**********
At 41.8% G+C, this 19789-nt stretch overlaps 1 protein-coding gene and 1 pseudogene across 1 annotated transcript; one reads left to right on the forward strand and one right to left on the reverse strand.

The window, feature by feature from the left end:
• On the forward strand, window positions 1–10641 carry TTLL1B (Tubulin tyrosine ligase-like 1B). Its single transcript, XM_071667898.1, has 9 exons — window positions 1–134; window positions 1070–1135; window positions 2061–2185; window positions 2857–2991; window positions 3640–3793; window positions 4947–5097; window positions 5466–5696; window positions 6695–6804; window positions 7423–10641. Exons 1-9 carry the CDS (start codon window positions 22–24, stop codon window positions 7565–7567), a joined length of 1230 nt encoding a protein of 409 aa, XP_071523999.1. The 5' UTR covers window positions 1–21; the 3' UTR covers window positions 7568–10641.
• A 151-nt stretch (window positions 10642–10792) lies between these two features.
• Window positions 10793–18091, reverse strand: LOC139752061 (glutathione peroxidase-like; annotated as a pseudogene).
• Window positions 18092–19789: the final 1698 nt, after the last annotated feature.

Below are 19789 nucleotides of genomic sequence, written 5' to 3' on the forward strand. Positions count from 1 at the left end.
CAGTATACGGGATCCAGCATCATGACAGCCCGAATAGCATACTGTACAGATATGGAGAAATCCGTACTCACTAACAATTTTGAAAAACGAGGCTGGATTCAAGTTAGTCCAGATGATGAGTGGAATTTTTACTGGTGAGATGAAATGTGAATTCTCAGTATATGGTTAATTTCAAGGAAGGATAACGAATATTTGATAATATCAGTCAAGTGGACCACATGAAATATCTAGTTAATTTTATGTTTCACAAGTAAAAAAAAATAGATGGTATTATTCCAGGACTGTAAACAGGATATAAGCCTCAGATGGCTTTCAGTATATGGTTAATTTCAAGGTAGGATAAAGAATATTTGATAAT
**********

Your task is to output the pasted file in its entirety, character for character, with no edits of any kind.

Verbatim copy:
At 41.8% G+C, this 19789-nt stretch overlaps 1 protein-coding gene and 1 pseudogene across 1 annotated transcript; one reads left to right on the forward strand and one right to left on the reverse strand.

The window, feature by feature from the left end:
• On the forward strand, window positions 1–10641 carry TTLL1B (Tubulin tyrosine ligase-like 1B). Its single transcript, XM_071667898.1, has 9 exons — window positions 1–134; window positions 1070–1135; window positions 2061–2185; window positions 2857–2991; window positions 3640–3793; window positions 4947–5097; window positions 5466–5696; window positions 6695–6804; window positions 7423–10641. Exons 1-9 carry the CDS (start codon window positions 22–24, stop codon window positions 7565–7567), a joined length of 1230 nt encoding a protein of 409 aa, XP_071523999.1. The 5' UTR covers window positions 1–21; the 3' UTR covers window positions 7568–10641.
• A 151-nt stretch (window positions 10642–10792) lies between these two features.
• Window positions 10793–18091, reverse strand: LOC139752061 (glutathione peroxidase-like; annotated as a pseudogene).
• Window positions 18092–19789: the final 1698 nt, after the last annotated feature.

Below are 19789 nucleotides of genomic sequence, written 5' to 3' on the forward strand. Positions count from 1 at the left end.
CAGTATACGGGATCCAGCATCATGACAGCCCGAATAGCATACTGTACAGATATGGAGAAATCCGTACTCACTAACAATTTTGAAAAACGAGGCTGGATTCAAGTTAGTCCAGATGATGAGTGGAATTTTTACTGGTGAGATGAAATGTGAATTCTCAGTATATGGTTAATTTCAAGGAAGGATAACGAATATTTGATAATATCAGTCAAGTGGACCACATGAAATATCTAGTTAATTTTATGTTTCACAAGTAAAAAAAAATAGATGGTATTATTCCAGGACTGTAAACAGGATATAAGCCTCAGATGGCTTTCAGTATATGGTTAATTTCAAGGTAGGATAAAGAATATTTGATAAT